Dr. Sakena Yacoobi
Founder and Executive Director of the Afghan Institute of Learning (AIL), Sakena Yacoobi has established herself as a visionary leader working at the grassroots level to bring education and health services to Afghan women and children. AIL was the first organization to offer human rights and leadership training to Afghan women. After the Taliban closed girls’ schools in the 1990s, AIL operated 80 underground
home schools for 3,000 girls in Afghanistan. AIL smuggled school materials into the country, hiding books in bags of rice and flour. AIL now serves 350,000 women and children each year through its Educational Learning Centers, schools and clinics in both Afghanistan and Pakistan. AIL’s women’s learning centers and interactive teaching methods have been replicated by many nonprofit organizations in Afghanistan.
Seventy percent of AIL’s 450 staff members are Afghan women. Sakena is an Ashoka Fellow and has been a featured panelist and speaker for international organizations and conferences, including the Clinton Global Initiative, the World Economic Forum and the Millennium Campus Network Conference. Awards and recognitions include, Opus Prize at Georgetown University (2013), Afghan National Peace Award (2011), Henry R, Kravis Prize in Leadership (2009) and the Skoll Award for Social Entrepreneurship (2006), among others.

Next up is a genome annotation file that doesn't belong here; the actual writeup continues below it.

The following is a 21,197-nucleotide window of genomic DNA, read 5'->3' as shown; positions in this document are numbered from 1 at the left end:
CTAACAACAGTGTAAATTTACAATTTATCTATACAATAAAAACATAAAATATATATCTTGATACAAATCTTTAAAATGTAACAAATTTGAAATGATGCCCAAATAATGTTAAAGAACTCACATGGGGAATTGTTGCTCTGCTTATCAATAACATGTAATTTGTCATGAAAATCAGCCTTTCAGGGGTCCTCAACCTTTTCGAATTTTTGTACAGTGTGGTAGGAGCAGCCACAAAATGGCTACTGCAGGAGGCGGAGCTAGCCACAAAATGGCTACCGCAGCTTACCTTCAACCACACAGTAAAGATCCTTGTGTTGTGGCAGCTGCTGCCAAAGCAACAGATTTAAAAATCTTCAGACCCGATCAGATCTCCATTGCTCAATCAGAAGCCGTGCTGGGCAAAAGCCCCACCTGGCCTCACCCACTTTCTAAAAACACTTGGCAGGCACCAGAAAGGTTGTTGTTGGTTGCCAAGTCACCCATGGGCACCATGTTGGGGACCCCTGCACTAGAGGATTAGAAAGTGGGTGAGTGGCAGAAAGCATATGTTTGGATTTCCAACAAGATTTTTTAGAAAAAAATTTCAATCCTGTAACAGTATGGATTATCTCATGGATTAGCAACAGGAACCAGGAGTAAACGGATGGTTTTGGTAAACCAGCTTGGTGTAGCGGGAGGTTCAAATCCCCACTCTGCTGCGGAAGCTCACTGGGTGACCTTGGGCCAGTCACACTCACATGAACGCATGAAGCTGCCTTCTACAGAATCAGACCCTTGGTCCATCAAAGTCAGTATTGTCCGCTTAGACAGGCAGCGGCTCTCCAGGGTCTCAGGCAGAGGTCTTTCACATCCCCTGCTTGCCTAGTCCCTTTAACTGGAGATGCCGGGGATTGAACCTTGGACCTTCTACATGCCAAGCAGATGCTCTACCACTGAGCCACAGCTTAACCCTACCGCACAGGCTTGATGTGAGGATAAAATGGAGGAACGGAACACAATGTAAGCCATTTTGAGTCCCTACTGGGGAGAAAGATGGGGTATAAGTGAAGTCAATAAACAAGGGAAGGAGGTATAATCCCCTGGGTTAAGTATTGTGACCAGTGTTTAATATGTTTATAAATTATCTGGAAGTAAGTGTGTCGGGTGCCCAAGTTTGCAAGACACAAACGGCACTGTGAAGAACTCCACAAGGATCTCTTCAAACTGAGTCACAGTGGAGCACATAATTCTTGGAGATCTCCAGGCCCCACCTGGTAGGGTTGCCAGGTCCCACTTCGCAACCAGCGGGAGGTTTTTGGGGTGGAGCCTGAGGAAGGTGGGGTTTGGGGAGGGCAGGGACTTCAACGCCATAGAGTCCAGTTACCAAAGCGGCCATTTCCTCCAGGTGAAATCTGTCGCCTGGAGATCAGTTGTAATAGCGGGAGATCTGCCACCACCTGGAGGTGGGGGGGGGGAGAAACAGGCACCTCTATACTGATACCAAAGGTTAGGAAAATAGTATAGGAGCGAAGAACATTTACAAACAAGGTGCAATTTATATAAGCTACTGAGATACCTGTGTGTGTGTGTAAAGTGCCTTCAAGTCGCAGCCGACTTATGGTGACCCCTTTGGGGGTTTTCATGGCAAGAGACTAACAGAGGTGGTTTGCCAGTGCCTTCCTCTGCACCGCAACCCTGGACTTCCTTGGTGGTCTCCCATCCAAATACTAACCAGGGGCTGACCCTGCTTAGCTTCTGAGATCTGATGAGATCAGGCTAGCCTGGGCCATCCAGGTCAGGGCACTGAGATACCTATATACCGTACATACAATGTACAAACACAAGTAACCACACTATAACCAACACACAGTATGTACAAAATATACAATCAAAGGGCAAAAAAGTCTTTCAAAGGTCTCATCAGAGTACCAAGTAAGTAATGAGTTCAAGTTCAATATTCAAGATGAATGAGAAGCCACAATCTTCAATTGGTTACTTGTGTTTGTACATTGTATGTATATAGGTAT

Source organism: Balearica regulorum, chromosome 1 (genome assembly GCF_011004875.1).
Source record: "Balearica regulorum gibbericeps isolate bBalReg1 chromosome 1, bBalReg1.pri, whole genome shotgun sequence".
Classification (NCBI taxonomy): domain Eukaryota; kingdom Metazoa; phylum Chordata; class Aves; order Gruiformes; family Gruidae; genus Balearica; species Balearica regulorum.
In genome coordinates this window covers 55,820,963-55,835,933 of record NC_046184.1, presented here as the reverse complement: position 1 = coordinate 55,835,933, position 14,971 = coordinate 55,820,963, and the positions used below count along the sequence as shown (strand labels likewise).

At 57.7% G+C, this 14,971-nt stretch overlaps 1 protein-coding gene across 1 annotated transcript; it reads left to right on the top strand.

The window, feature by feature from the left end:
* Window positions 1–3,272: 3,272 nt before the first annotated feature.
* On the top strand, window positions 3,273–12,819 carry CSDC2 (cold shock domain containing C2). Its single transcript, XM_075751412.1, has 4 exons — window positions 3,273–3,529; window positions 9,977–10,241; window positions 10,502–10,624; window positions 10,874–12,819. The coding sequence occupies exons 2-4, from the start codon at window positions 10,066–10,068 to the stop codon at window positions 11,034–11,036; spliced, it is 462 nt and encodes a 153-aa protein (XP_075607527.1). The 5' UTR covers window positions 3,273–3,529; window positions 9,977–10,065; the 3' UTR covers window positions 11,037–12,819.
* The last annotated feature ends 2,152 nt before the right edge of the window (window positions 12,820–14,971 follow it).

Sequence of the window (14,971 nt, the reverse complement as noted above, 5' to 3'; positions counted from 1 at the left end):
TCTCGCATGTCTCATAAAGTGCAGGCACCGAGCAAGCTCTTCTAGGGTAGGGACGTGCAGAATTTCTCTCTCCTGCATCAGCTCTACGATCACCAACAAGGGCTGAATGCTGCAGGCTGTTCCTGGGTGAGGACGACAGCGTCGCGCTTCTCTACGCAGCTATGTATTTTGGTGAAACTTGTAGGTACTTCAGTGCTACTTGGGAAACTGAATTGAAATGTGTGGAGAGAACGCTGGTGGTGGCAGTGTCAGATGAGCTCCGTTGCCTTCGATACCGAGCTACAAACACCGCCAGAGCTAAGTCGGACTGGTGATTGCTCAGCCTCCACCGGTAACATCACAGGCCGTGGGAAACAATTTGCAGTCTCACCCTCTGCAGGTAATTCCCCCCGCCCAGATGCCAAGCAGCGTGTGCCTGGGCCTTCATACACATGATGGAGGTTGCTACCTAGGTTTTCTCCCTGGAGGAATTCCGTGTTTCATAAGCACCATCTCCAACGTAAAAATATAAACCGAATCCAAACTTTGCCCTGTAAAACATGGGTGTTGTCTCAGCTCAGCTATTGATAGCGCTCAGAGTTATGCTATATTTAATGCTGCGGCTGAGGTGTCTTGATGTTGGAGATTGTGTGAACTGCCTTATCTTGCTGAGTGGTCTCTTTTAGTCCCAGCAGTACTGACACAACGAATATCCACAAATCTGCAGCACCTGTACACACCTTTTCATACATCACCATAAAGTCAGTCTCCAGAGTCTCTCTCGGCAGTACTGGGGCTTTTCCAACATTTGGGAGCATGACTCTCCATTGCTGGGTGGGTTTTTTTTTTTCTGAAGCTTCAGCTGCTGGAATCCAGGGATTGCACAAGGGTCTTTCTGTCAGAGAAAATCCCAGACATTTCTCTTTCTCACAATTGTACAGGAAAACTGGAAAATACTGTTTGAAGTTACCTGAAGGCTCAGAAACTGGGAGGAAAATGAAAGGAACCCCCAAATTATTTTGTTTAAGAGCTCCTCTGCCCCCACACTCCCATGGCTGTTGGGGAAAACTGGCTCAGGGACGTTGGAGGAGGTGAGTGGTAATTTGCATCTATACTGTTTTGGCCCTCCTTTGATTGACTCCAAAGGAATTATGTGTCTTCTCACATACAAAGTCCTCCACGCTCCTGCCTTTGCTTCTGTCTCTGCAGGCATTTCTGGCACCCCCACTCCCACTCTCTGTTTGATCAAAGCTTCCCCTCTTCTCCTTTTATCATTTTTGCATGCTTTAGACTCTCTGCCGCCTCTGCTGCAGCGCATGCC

Nora McInerny is what at least one stranger would call a "tall glass of milk." She was voted Most Humorous by the Annunciation Catholic School Class of 1998. It was mostly downhill after that, but she did get to spend three glorious years married to Aaron Joseph Purport (aka Spider-Man), and she also pushed a live human being out of her body once.
Like most women in their 20s, McInerny bounced from boyfriend to boyfriend and job to job. Then one day she met Aaron, a charismatic Art Director in New York City. They were kindred spirits, making mix tapes (and pancakes) into the wee hours of the morning, finishing each other's sentences. They just knew. When Aaron was diagnosed with a serious form of brain cancer, they didn't let that hinder their courtship. They got engaged in Aaron's hospital bed and married right after his first brain surgery. They had a baby when he was on chemo and they shared an amazing summer filled with happiness and laughter. A few months later, Aaron died in her arms in another hospital bed. Aaron's widely creative obituary, which they wrote together, touched the world.
In her debut book, It's Okay to Laugh (Dey Street Books), Purport shares hysterical, moving, and painfully honest stories about her journey with Aaron. Purport explores universal themes of love, marriage, work, (single) motherhood, and depression through her refreshingly frank viewpoint. A love letter to life, in all of its messy glory, and what it's like to still be kicking', It's Okay to Laugh is like a long chat with a close friend.
McInerny is a humorist, essayist, and the founder of the Hot Young Widows Club and non-profit organization Still Kickin. She lives in Minneapolis with her son Ralph but swears every winter that she's going to move somewhere warm. She is very tall and wishes more people cared about her college GPA (3.9).